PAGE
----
Thursday, November 19, 2015

The Beech Cathedral

Sitting amongst a collection of Beech trees
church-like, golden green into coppery gold
there is a sense of congregation,
the poet's spearheads falling to surround you
like ideas that become your friends.
Prosperity seems inevitable. Although,
you may need to wait until Spring.

Wednesday, November 11, 2015

Arrowhead Truss Rod Cover

This is Chris. Chris plays a few guitars, but my favorite is this Gretsch guitar. It's the Tim Armstrong model.

photo by Glenn Hall Photography

Chris is not a punk rocker. Which is to say he wasn't so crazy about the Tim, Anarchy symbol-rmstong truss rod cover. For the last year I've said I would make him a new one, but haven't had a pencil or screw driver on hand. Quite a feat given the amount of shows, practices and general rabble rousing we've done.

At last week's show my memory kicked in and while Chris was schmoozing, Chops McClintock and I hijacked the truss rod cover. Now I don't want Chops to end up in the clink like Hatchet so I should specify that he was merely an accomplice… more of a passive onlooker, day dream Johnny. At any rate once Chops removed the truss rod cover I took off for the night.

I guaranteed a new truss rod cover in the next 1-2 years, but last night I decided to drill the holes and cut the rough shape when inspiration took hold of me. For a couple years now I've had an idea rolling around in my head about making weapons out of wood—artifact-like. The idea of making nonfunctional weapons really appeals to me—it's popped up in my sketches, but not in three dimensions… until now. Here's my first fake artifact, the walnut arrowhead. Maybe Chris will like it, maybe he won't.

Tuesday, November 10, 2015

Saturday, October 31, 2015

Electric Brenda: Part One

I always get a little wired on a show night so I might as well blog. Over the summer I bought an acoustic which I modified and named Brenda. Unfortunately Brenda is a little feedback machine at the volumes I play at, so I set about building Electric Brenda. I cut out Brenda's silohuette on a grocery bag, bought some wood and got to work—not my usual planning process.

The raw materials are heat treated ash, which smells like a campfire when you work with it, poplar and sitka spruce:

I worked pretty quickly on this build. The ash made the back of the body and the poplar made the sides and I used all my clamps.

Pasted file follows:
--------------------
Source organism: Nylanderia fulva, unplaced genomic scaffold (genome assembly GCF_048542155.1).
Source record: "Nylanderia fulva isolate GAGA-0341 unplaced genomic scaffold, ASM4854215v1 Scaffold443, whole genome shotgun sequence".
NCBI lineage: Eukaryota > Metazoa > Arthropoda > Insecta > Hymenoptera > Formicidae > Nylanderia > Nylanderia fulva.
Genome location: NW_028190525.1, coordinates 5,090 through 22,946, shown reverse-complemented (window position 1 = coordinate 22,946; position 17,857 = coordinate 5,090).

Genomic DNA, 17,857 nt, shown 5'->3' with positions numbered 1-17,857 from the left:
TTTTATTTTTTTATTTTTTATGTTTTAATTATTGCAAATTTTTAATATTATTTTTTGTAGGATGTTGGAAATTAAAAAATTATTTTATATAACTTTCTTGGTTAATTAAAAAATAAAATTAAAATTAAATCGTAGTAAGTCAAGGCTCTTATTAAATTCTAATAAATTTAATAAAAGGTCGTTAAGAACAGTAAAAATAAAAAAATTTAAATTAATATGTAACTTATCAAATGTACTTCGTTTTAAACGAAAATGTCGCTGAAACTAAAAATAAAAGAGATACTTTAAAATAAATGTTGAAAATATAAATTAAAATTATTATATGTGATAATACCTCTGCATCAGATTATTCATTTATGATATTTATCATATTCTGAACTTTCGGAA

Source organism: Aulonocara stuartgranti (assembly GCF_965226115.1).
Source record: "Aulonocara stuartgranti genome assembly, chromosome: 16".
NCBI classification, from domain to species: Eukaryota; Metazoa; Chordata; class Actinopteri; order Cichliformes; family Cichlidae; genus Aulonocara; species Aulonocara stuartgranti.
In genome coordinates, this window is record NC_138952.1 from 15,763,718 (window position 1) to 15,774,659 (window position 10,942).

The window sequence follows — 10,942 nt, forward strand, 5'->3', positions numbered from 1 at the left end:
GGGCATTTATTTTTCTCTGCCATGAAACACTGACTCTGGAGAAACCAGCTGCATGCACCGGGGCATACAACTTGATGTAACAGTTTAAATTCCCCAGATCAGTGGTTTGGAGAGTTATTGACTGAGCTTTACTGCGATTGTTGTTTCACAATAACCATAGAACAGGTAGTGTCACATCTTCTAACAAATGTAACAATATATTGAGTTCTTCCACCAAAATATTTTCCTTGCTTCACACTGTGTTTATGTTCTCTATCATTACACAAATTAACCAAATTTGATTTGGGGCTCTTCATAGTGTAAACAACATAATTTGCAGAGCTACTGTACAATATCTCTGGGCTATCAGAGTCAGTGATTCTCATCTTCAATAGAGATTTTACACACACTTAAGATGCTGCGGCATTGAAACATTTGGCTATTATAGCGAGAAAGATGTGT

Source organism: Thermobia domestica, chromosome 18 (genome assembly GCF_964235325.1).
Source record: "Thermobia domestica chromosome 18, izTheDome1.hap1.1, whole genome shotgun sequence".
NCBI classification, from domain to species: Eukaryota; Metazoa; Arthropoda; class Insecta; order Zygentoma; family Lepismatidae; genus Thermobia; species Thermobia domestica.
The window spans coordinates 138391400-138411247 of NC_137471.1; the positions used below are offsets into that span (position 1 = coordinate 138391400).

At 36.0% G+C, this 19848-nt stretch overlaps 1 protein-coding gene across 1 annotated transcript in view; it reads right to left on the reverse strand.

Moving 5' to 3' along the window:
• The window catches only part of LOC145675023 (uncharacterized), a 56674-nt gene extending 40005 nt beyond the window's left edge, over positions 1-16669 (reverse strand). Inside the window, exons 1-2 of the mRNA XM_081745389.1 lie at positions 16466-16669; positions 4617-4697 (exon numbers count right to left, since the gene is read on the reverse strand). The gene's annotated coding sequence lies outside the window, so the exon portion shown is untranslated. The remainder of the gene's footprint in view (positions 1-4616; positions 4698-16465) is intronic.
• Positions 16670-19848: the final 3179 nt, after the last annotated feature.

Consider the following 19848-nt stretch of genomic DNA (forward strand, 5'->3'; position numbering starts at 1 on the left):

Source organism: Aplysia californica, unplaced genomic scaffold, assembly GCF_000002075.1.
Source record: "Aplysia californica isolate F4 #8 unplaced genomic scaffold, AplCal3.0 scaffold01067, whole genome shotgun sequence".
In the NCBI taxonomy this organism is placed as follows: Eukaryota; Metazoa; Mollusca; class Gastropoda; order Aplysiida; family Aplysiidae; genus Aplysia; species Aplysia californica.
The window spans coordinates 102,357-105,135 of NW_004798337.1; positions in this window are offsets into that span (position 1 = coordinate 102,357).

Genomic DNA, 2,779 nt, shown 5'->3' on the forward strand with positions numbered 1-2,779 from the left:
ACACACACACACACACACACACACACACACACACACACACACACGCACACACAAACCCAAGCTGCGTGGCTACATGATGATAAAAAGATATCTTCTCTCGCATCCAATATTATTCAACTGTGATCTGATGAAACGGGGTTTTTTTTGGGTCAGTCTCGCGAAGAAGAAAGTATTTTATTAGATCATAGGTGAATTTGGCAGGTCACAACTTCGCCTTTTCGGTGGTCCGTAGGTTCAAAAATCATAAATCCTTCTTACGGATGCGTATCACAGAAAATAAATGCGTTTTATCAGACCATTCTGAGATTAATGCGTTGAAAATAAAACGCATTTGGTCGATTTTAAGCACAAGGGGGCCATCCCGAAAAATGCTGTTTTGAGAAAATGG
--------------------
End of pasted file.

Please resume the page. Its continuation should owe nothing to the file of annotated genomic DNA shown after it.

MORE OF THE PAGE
Then I spent a lot of time sanding out the inside facing side of the ash…

For measuring purposes I put the 2 Brendas side by side and made my marks for the bridge placement. 

Then I made some beefy brace bars for the sound board.

I glued together the body, got to work on the bridge and tailpiece. Here you can see the pencil marks for the pyrostriping…

I embedded the piezo pickup in this bridge with epoxy which turned out to be a mistake. Thanks to some guidance from Rob Allen, builder of beautiful bass guitars, I know where I'm going now, but it does mean building a new bridge.

I jumped ahead in the timeline just a bit.

Before discovering my electrics didn't work I strung her up to make sure she played. I did the final touches (filing the bridge and nut) while camping at Mammoth Cave National Park. I wonder if building a bass in the woods is like eating a cheeseburger in front of a cow…

I have to say this is a beautiful playing and (acoustically) amazingly voice-like sounding bass. I'm really happy with myself. So, I've dismantled her and have started finishing touches—more to follow.

My template became a bit of a sketchbook during the build process—check a look. And now it's 3am and I'm pooped.

Saturday, October 24, 2015

(sketch for) American Totem

Le bien, le mal. As it turns out my camping neighbors offered as much inspiration as the trees only in a less positive way. Who knew "fuggin" could be used in place of so many pronouns and adjectives?